Recently, TechInsider posted a review of their first experience in The Void and they make it sound invigorating and amazing.

Virtual reality and augmented reality technologies are becoming more accessible and gaining popularity. A lot of companies like Oculus Rift, Microsoft HoloLens, HTC Vive, and Google Cardboard are investing in the space. While most companies are targeting home usage, it’s hard to feel truly immersed in a virtual world while sitting on your sofa or standing in your living room. The interactive environment with haptic feedback helps to truly forget where you are.

I just hope that the experiences of all Virtual Reality headsets live up to our imaginations.

Generating Icons and Splash Screens with Ionic

One of the issues I’ve always had with mobile development is needing to scale images to support the multiple icon sizes and splash screen sizes. While customized icons and splash screens for each device is a valuable asset for any application, I’ve always viewed it as this tiring and monotonous task that needs to get done for mobile development.

Enter the  ionic resources  command. Now that I’ve been doing more mobile development with the Ionic framework and Cordova, I realized that they’ve got a plethora of tools to make mobile development easier.

In an Ionic project there is a “resources” folder that contains icon.png  and splash.png along with android and ios folders. If you run  ionic resources  from the command line within the Ionic project, it will automatically take the icon.png and splash.png and scale them or crop them to fit the appropriate sizes.

If you just want to regenerate the icons or splash pages only, use these commands:

ionic resources --icon

ionic resources --splash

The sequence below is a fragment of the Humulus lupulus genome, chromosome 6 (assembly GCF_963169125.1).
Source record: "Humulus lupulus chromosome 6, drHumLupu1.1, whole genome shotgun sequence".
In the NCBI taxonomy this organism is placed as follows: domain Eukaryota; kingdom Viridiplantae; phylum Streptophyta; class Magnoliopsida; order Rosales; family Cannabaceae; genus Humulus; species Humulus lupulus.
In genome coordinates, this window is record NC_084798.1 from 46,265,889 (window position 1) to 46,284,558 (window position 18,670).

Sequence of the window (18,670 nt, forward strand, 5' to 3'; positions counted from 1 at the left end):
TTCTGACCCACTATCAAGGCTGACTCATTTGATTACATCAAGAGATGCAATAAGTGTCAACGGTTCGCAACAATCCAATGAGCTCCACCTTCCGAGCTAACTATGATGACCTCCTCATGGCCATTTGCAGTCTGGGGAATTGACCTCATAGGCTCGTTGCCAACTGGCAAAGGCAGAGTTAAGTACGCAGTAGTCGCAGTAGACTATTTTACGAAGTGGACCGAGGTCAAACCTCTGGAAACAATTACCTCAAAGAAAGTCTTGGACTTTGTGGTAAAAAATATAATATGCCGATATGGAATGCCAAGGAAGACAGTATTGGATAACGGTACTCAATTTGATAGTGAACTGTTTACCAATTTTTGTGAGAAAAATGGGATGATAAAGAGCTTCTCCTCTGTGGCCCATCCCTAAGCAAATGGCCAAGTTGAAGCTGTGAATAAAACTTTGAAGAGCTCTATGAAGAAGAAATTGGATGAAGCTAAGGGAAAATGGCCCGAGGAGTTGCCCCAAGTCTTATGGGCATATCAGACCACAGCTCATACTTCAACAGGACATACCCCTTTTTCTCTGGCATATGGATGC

For more info check out the Ionic Blog post: http://blog.ionic.io/automating-icons-and-splash-screens/

 

Developing Mobile Apps with HTML/CSS/JS

I’ve always been interested in mobile application development and I learned Objective-C for iOS app development. However, as my web application development experience increased, I started to question the scalability of code for different mobile platforms (iOS, Android, and Windows). Developing separate applications for each platform with similar functionality but utilizing each platform’s separate SDKs and languages didn’t seem like the best method.

Because of this, I began to lose interest in native mobile development (Especially with the regular updates to the OS and slight changes that meant that I would have to keep updating the code for each new version) and I put off mobile development for web app development which could be scaled to work for mobile browsers using a blend of frameworks like BootstrapFoundation, AngularJS, and Node.js. Of course, making a mobile web app had some drawbacks. It loaded slower and would always need a connection to the internet in order to fetch the pages.

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That changed recently when I was re-introduced to Cordova and PhoneGap as well as the Ionic Framework. I had heard about Cordova when I was working with Objective-C but after a quick initial investigation, decided that it wasn’t for me due to the limited functionality in the earlier days. After a deeper dive this time, I’ve begun to see it as a platform that I can develop for.

It still uses HTML, CSS, and Javascript, but it’s a specialized project developed solely for mobile applications which allows for native app deployment rather than mobile website creation and can call the actual mobile platform’s SDK. It’s different than a webapp port, but it allows the web developer to use the same language (re-use big portions of code) and create hybrid applications for each platform that look like native applications and render through cached files.

Here is a great article about the history of Cordova & PhoneGap and the UI framework for them known as Ionic and here is an article about what the Ionic Framework is.

The biggest issue I reached early on was the need to talk to APIs and the CORS (Cross-Origin Resource Sharing) issue. Because some APIs don’t expect to be called client-side (which is what you code for in a Hybrid app), this causes some development pains. Rendering in the browser allows for fast iterative development and better debugging without having to rebuild each time, but will regularly throw the CORS issue in your face, while deploying to the phone will work perfectly fine but limit your debugging capabilities. To circumvent this, you need to open a new browser window with web security turned off (which is dangerous, so only use it for your application). More info on how to do this can be found here: http://superuser.com/questions/593726/is-it-possible-to-run-chrome-with-and-without-web-security-at-the-same-time

After that, I was in the free and clear and I’m starting more mobile development again.